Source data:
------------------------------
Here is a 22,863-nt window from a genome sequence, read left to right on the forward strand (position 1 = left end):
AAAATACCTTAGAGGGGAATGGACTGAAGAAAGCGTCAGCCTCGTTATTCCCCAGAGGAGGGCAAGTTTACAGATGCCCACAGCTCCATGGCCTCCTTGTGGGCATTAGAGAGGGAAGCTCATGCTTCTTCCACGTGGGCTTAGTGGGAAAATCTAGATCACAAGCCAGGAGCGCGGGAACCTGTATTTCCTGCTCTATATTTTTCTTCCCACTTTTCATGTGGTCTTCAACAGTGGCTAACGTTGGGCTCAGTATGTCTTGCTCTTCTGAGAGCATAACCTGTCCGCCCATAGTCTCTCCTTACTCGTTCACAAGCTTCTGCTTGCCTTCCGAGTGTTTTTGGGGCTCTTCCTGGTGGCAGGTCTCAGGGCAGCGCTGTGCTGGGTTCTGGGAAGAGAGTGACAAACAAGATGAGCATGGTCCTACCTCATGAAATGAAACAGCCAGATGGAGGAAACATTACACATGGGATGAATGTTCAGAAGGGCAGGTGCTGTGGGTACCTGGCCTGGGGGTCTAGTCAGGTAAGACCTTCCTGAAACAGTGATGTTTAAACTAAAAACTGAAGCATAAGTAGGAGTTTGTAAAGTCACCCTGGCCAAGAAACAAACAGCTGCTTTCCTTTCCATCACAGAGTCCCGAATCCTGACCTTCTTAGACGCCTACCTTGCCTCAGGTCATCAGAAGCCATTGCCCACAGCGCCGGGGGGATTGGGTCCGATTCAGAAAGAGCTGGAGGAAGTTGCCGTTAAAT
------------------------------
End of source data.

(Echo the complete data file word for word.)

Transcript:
Here is a 22,863-nt window from a genome sequence, read left to right on the forward strand (position 1 = left end):
AAAATACCTTAGAGGGGAATGGACTGAAGAAAGCGTCAGCCTCGTTATTCCCCAGAGGAGGGCAAGTTTACAGATGCCCACAGCTCCATGGCCTCCTTGTGGGCATTAGAGAGGGAAGCTCATGCTTCTTCCACGTGGGCTTAGTGGGAAAATCTAGATCACAAGCCAGGAGCGCGGGAACCTGTATTTCCTGCTCTATATTTTTCTTCCCACTTTTCATGTGGTCTTCAACAGTGGCTAACGTTGGGCTCAGTATGTCTTGCTCTTCTGAGAGCATAACCTGTCCGCCCATAGTCTCTCCTTACTCGTTCACAAGCTTCTGCTTGCCTTCCGAGTGTTTTTGGGGCTCTTCCTGGTGGCAGGTCTCAGGGCAGCGCTGTGCTGGGTTCTGGGAAGAGAGTGACAAACAAGATGAGCATGGTCCTACCTCATGAAATGAAACAGCCAGATGGAGGAAACATTACACATGGGATGAATGTTCAGAAGGGCAGGTGCTGTGGGTACCTGGCCTGGGGGTCTAGTCAGGTAAGACCTTCCTGAAACAGTGATGTTTAAACTAAAAACTGAAGCATAAGTAGGAGTTTGTAAAGTCACCCTGGCCAAGAAACAAACAGCTGCTTTCCTTTCCATCACAGAGTCCCGAATCCTGACCTTCTTAGACGCCTACCTTGCCTCAGGTCATCAGAAGCCATTGCCCACAGCGCCGGGGGGATTGGGTCCGATTCAGAAAGAGCTGGAGGAAGTTGCCGTTAAAT